Decide how deep the seat and how tall the back should be. Measure the seat and back of a similar chair that you feel comfortable in (e.g. a dining chair or a garden bench). The swing built over the course of these instructions is 508 mm (20 in.) deep in the seat and 457 mm (18 in.) tall in the backrest and 1 metre long. This sizing is ranged towards a tall individual and may need to be adjusted for people with shorter legs.
2. Choose the materials you will use for building your swing. There are now a great range of Australian treated timbers for outdoor use which will not destroy forests, will stop termites and product breakdown – discuss what will suit where you are best and how you want it to look when finished with the trained staff at Johnson Brothers Mitre 10. The sizing suggested here ensure the components are thick and strong enough to support the weight they may carry.
3. Decide how you want the bench to look – do you want just straight across slats or do you want to build in some horizontal slats to contrast with vertical slats. Here's a great idea for something just a little more fancy to look at but not much more difficult!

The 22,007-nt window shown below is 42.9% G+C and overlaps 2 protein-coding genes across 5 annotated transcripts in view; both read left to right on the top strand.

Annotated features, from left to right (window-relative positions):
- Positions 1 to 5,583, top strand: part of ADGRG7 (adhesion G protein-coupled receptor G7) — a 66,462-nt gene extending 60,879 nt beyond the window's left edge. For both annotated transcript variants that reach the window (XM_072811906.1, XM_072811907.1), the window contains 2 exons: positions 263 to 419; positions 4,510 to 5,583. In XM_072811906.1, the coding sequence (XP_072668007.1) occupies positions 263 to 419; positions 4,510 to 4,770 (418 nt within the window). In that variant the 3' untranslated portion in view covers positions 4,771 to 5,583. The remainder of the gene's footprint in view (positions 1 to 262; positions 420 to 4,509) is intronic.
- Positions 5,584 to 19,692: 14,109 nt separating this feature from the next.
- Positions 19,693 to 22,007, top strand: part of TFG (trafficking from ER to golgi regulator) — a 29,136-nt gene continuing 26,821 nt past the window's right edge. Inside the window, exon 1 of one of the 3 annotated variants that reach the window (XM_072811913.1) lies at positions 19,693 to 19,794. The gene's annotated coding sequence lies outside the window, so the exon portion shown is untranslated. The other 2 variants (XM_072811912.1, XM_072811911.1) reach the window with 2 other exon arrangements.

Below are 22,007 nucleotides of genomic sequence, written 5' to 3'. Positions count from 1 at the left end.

3. Gather all the tools, fasteners, and timber you need for the project.
Measuring and Cutting
1. Measure and cut the slats 50x100 mm (2x4 in.) boards the length you want the finished swing to be (1 metre in this case). Cut these boards to length, being careful to make all cuts square (90 degrees).
2. Cut the boards into slats for the seat and back. The seat slats need to be 19 mm (3/4 in.) wide, while the back slats (which support less weight) only need to be 12.7mm. (1/2 in) wide. For a seat 20 inches (508 mm) deep, you will only need about seat 17 slats (to allow for gaps between slats); for a back 18 inches (457mm) tall, you will only need 15 back slats. The version here uses 24 slats.
4. Drill through each slat, 25.4mm from both ends, with a 4.76 mm (3/16 in.) drill bit. Later, when you attach the slats to the frame with wood screws, these pre-drilled holes will keep the slats from splitting.